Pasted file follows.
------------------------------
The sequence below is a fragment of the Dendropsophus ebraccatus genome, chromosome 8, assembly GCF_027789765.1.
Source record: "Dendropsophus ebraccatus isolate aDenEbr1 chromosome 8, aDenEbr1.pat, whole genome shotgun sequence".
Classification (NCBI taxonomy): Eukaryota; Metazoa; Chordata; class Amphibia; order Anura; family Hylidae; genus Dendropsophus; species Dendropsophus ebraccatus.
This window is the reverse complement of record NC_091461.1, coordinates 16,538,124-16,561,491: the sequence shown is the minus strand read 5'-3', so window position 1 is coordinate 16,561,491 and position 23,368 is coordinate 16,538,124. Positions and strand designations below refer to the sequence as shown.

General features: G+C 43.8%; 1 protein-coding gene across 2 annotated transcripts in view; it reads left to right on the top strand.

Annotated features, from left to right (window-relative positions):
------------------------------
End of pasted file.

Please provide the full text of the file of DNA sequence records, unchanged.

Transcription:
The sequence below is a fragment of the Dendropsophus ebraccatus genome, chromosome 8, assembly GCF_027789765.1.
Source record: "Dendropsophus ebraccatus isolate aDenEbr1 chromosome 8, aDenEbr1.pat, whole genome shotgun sequence".
Classification (NCBI taxonomy): Eukaryota; Metazoa; Chordata; class Amphibia; order Anura; family Hylidae; genus Dendropsophus; species Dendropsophus ebraccatus.
This window is the reverse complement of record NC_091461.1, coordinates 16,538,124-16,561,491: the sequence shown is the minus strand read 5'-3', so window position 1 is coordinate 16,561,491 and position 23,368 is coordinate 16,538,124. Positions and strand designations below refer to the sequence as shown.

General features: G+C 43.8%; 1 protein-coding gene across 2 annotated transcripts in view; it reads left to right on the top strand.

Annotated features, from left to right (window-relative positions):